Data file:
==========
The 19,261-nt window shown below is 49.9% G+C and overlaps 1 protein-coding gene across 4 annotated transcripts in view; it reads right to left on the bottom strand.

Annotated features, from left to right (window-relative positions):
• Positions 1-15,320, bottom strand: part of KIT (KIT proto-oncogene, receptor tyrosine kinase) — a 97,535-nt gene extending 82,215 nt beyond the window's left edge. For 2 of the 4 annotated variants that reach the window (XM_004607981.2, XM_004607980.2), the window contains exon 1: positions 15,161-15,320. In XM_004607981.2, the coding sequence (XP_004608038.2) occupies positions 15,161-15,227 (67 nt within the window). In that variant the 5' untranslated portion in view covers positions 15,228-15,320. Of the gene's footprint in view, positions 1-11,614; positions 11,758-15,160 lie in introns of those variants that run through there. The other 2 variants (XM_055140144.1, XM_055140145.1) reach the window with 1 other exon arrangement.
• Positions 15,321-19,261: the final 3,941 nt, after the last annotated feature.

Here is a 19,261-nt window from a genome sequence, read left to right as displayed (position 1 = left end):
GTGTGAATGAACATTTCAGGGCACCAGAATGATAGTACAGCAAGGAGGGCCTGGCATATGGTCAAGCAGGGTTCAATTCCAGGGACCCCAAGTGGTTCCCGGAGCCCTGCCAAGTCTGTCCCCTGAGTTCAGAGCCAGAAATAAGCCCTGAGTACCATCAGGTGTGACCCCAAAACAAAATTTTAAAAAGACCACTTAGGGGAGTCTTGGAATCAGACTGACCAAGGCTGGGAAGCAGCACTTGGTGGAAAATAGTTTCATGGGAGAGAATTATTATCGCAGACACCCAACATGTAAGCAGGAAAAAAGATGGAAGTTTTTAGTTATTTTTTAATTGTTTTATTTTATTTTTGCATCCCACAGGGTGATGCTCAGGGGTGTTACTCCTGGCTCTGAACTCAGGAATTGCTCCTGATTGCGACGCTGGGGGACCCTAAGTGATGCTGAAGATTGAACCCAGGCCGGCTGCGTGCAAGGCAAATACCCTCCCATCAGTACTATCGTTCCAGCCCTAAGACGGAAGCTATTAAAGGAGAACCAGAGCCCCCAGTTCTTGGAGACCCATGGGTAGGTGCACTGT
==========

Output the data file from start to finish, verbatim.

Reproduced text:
The 19,261-nt window shown below is 49.9% G+C and overlaps 1 protein-coding gene across 4 annotated transcripts in view; it reads right to left on the bottom strand.

Annotated features, from left to right (window-relative positions):
• Positions 1-15,320, bottom strand: part of KIT (KIT proto-oncogene, receptor tyrosine kinase) — a 97,535-nt gene extending 82,215 nt beyond the window's left edge. For 2 of the 4 annotated variants that reach the window (XM_004607981.2, XM_004607980.2), the window contains exon 1: positions 15,161-15,320. In XM_004607981.2, the coding sequence (XP_004608038.2) occupies positions 15,161-15,227 (67 nt within the window). In that variant the 5' untranslated portion in view covers positions 15,228-15,320. Of the gene's footprint in view, positions 1-11,614; positions 11,758-15,160 lie in introns of those variants that run through there. The other 2 variants (XM_055140144.1, XM_055140145.1) reach the window with 1 other exon arrangement.
• Positions 15,321-19,261: the final 3,941 nt, after the last annotated feature.

Here is a 19,261-nt window from a genome sequence, read left to right as displayed (position 1 = left end):
GTGTGAATGAACATTTCAGGGCACCAGAATGATAGTACAGCAAGGAGGGCCTGGCATATGGTCAAGCAGGGTTCAATTCCAGGGACCCCAAGTGGTTCCCGGAGCCCTGCCAAGTCTGTCCCCTGAGTTCAGAGCCAGAAATAAGCCCTGAGTACCATCAGGTGTGACCCCAAAACAAAATTTTAAAAAGACCACTTAGGGGAGTCTTGGAATCAGACTGACCAAGGCTGGGAAGCAGCACTTGGTGGAAAATAGTTTCATGGGAGAGAATTATTATCGCAGACACCCAACATGTAAGCAGGAAAAAAGATGGAAGTTTTTAGTTATTTTTTAATTGTTTTATTTTATTTTTGCATCCCACAGGGTGATGCTCAGGGGTGTTACTCCTGGCTCTGAACTCAGGAATTGCTCCTGATTGCGACGCTGGGGGACCCTAAGTGATGCTGAAGATTGAACCCAGGCCGGCTGCGTGCAAGGCAAATACCCTCCCATCAGTACTATCGTTCCAGCCCTAAGACGGAAGCTATTAAAGGAGAACCAGAGCCCCCAGTTCTTGGAGACCCATGGGTAGGTGCACTGT